One can also use this utility via a GUI: mediainfo-gui.


Looks like dts-wav. Many of these files have a header format ID which suggests PCM, but the actual byte stream is DTS. This explains the soxi output.

If you have a recent version (2007 or later) of ffmpeg/libavcodec installed, mplayer should be able to detect that and use the appropriate non-PCM codec.

The VLC output implies you have DTS with a 5.1 configuration (6 channels).

  • If mplayer didn't notice it was really dts though, you would just hear noise.
    – psusi
    Dec 22, 2014 at 2:38
  • psusi is right, in that case it could also be the other way round. If playback on both players is possible, the situation can maybe be explained by a fallback in VLC. Dec 22, 2014 at 3:15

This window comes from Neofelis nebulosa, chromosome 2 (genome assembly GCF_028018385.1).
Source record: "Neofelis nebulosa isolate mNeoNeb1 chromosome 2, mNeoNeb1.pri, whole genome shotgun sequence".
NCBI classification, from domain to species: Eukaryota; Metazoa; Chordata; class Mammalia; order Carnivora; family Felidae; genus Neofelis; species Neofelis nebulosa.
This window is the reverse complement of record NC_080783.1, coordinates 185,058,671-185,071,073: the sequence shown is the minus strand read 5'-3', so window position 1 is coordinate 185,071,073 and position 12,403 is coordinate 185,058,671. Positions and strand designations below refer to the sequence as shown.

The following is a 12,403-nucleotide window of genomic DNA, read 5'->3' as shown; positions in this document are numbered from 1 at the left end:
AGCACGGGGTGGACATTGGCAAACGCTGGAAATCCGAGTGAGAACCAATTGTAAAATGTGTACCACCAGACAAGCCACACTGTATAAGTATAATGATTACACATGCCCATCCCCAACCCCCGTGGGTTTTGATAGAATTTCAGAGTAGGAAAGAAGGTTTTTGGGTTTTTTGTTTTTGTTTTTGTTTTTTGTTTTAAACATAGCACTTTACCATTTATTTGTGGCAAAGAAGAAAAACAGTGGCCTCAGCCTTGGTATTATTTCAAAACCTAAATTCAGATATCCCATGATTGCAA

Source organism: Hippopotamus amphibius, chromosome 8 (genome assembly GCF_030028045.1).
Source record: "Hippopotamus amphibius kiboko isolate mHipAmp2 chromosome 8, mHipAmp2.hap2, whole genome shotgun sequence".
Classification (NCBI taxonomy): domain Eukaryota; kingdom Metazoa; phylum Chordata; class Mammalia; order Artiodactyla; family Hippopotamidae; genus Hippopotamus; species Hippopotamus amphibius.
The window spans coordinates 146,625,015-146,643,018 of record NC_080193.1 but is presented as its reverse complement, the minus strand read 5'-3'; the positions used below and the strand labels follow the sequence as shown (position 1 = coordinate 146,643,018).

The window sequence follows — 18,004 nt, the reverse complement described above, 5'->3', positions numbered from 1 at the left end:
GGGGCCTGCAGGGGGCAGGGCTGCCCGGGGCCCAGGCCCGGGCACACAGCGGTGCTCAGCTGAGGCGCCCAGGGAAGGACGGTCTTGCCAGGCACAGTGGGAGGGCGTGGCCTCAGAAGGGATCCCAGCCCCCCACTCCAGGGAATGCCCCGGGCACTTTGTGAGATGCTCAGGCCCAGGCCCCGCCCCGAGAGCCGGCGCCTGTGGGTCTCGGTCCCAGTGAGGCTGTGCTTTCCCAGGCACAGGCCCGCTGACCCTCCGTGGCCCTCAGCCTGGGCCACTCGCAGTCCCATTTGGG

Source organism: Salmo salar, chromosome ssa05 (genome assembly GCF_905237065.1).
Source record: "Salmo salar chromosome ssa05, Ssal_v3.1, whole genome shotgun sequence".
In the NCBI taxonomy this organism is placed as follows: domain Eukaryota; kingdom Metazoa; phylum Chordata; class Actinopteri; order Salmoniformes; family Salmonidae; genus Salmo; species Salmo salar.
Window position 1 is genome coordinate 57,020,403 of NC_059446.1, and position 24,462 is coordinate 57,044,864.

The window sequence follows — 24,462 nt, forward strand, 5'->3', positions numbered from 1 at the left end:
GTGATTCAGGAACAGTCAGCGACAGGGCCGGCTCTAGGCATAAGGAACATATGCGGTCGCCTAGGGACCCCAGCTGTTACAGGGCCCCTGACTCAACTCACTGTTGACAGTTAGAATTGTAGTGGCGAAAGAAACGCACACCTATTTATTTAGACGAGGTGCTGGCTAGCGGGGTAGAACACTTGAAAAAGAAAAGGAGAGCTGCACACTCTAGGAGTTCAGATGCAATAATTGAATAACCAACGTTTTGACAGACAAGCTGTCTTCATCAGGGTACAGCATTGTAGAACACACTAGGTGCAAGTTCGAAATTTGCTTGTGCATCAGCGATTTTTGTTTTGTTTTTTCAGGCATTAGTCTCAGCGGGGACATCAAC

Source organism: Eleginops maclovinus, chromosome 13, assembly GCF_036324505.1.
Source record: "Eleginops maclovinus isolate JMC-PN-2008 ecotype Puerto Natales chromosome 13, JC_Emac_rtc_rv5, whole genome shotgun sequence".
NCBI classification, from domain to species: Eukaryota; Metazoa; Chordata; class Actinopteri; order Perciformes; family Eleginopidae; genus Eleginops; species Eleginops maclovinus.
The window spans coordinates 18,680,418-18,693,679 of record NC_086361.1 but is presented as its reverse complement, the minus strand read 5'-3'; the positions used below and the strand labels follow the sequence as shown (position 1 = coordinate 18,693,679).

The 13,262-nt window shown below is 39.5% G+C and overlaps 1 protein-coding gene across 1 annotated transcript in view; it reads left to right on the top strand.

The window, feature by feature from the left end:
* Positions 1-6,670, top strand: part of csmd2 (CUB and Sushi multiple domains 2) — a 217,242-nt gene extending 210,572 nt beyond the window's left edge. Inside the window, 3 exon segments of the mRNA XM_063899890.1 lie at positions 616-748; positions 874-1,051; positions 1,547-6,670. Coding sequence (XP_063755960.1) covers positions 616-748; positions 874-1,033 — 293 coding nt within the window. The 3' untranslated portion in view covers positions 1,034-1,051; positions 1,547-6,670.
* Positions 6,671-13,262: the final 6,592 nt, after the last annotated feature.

• @psusi Actually I am hearing just noise in MPlayer2... But it plays fine in VLC or in MPlayer. The latter also calls a DTS-related codec (see updated question), but even then for some reason MPlayer reports only 2 channels (instead of DTS 5 or 6)...
    – landroni
    Dec 22, 2014 at 8:05
  • @psusi I found a utility that outputs the precise technical data that I was looking for. See accepted answer.
    – landroni
    Dec 25, 2014 at 23:09

For a useful online, drag-and-drop "Free Online EXIF Viewer" that will give you all the data you want an more, try



The URL of the site has changed, but the functionality is the same.


If you want details of what you can get from that site, check out this answer on SuperUser.